Written by Organizing Committee member Jennifer L. Pieper
At first glance, it would seem hard to make a connection between swimming phenom Michael Phelps and historic inventor Thomas Edison. But thanks to a group who loosely call themselves “The Village People,” it’s not as far a stretch as you might think.
In the heart of downtown Indianapolis lies America’s first “union station.” In the late 1800s, almost 200 trains transported visitors from all backgrounds to the heartland of America. Although he was eventually fired for spending too much time on what was called “his useless experiments,” Thomas Edison worked at the Indianapolis station in 1861 as a telegraph operator.
Fast forward to this October. Long gone is the telegraph machine, but the majestic atmosphere of Union Station remains. And for nine days during the 7th FINA World Swimming Championships (25m), Indianapolis’ historic Union Station will be transformed into the Athlete Village. In the same place where Thomas Edison communicated via a telegraph machine, swimmers such as Michael Phelps, Jenny Thompson and Martina Moravcova will find it much easier to contact friends and family at an Internet Café as Union Station serves as a one-of-a-kind athlete village for hundreds of swimmers.
Surrounded by the breathtaking architecture of Union Station, it is easy imagine what it was like for the travelers in the 1800’s. Many came to Indianapolis to seek work and create their destiny. Today, they have traveled here in search of victory and a place in swimming history.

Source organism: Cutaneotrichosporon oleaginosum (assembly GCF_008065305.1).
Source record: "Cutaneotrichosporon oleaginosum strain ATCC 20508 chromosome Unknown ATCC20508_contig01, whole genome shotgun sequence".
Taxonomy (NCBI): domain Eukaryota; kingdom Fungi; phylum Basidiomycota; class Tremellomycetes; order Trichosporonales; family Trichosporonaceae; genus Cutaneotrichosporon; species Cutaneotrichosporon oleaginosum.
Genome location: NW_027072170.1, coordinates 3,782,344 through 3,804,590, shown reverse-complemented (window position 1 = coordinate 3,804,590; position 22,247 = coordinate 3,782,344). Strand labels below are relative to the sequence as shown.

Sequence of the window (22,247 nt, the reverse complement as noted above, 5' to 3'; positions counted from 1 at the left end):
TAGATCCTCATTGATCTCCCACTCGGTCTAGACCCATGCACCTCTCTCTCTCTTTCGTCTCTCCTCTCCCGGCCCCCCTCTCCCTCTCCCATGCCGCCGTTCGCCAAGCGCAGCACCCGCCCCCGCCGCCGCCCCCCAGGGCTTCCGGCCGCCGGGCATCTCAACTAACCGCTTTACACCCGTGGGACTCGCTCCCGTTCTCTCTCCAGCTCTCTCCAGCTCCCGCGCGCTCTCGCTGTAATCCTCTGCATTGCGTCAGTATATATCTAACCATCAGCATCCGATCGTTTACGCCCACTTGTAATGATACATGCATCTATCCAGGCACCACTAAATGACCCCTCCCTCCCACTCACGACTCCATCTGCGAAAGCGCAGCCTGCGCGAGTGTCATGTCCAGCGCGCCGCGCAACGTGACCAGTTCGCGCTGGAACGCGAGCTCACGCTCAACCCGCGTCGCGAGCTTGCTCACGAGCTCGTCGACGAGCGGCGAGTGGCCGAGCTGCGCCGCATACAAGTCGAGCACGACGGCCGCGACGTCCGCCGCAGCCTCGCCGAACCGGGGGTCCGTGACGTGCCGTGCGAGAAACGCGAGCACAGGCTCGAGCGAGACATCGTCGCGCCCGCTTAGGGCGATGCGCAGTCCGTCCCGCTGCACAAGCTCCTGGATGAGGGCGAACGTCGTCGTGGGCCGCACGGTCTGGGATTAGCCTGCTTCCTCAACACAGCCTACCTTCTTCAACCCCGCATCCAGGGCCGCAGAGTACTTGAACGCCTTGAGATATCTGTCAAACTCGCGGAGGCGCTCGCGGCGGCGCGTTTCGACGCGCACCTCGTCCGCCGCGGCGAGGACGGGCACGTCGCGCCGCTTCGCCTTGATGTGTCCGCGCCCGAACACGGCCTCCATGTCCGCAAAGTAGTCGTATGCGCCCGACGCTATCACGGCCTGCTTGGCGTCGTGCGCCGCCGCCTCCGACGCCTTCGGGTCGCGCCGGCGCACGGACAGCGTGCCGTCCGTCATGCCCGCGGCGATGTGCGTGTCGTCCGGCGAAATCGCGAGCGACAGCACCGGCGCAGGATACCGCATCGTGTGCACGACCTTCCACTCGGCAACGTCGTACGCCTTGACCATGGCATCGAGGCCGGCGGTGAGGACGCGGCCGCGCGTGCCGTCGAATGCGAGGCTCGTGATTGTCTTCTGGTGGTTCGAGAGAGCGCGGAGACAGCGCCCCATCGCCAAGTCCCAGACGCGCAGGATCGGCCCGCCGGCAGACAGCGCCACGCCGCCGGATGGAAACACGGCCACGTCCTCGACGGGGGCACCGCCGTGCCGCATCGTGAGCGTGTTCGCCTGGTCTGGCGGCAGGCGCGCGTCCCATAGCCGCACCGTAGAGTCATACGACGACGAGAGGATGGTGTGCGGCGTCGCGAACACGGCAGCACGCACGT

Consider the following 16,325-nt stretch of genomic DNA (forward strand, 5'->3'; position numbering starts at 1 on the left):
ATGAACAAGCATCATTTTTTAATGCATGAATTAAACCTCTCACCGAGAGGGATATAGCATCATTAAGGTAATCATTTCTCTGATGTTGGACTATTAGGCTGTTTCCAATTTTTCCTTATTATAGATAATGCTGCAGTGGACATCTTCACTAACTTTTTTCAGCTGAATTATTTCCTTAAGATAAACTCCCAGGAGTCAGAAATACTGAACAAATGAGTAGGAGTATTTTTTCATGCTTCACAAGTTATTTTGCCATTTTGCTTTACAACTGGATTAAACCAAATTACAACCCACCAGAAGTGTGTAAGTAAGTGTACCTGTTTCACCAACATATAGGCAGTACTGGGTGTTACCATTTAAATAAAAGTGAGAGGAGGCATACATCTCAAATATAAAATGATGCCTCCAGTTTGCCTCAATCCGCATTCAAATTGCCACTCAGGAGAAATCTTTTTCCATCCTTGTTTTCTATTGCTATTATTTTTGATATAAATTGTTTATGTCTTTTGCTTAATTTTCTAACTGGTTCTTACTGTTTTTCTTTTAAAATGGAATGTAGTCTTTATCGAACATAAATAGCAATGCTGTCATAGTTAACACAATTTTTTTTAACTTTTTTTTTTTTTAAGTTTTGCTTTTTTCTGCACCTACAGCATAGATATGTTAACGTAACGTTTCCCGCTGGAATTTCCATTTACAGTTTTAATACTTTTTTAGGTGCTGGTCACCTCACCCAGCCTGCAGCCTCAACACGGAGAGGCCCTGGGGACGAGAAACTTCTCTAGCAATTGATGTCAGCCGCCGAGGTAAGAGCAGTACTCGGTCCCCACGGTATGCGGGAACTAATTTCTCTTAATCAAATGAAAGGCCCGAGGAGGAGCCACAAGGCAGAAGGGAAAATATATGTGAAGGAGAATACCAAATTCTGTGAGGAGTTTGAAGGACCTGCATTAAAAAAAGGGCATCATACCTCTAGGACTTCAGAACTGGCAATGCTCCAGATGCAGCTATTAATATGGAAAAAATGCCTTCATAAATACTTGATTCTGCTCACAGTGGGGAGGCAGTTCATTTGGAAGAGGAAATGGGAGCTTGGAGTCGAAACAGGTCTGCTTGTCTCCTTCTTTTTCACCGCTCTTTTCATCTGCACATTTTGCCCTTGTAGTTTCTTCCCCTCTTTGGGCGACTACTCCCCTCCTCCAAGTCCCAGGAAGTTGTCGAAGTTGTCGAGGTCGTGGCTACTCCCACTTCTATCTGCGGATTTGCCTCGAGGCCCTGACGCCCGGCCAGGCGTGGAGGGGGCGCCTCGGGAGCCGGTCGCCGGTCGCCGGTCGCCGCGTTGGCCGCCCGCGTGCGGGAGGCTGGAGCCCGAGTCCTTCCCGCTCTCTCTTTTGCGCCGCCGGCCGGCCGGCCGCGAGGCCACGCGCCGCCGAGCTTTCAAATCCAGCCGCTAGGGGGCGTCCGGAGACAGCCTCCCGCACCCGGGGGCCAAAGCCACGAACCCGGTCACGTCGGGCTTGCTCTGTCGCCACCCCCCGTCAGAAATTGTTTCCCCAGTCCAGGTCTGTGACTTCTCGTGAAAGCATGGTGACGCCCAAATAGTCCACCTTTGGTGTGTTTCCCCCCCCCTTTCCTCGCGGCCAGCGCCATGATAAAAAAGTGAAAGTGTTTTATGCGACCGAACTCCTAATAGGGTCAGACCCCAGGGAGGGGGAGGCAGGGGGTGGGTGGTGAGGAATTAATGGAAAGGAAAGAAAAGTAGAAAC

Providing the athletes with a place to eat and relax is the mission of the Athlete Village subcommittee of the World Championships Organizing Committee (OC). Supplying meals and a relaxing space to unwind is no small challenge for this fun-loving group that jokingly refers to itself as the Village People.
“Maybe that is dating us,” jokes committee chairman Charlene Hederick of her committee’s nickname after the ‘80’s pop icons.
“We hope that the athletes will leave Indianapolis thinking of it as a warm, welcoming and friendly place, and that the village was able to provide them not only meals that were geared toward their needs, but that it was also a place to relax and enjoy the sportsmanship and camaraderie of the championships,” said Hederick.
Access to the Village is available to athletes, coaches or delegation members who have purchased a specially designed package which includes hotel accommodations and meals. It is fitting that a place that brought travelers from across the country for centuries now will serve as a place to bring together swimmers from more than 100 countries. The location of the Village may have been one of the easiest decisions for the OC. Union Station is just one block from the swimming venue, Conseco Fieldhouse, and most hotels. The greatest challenge was creating a menu that serves the needs of athletes from around the world.
Satisfying the nutritional needs of hundreds of swimmers who may view meals very differently is no small feat. The committee contacted several swimming delegations, extensively researched the nutritional requirements of elite athletes and poured over menu selections.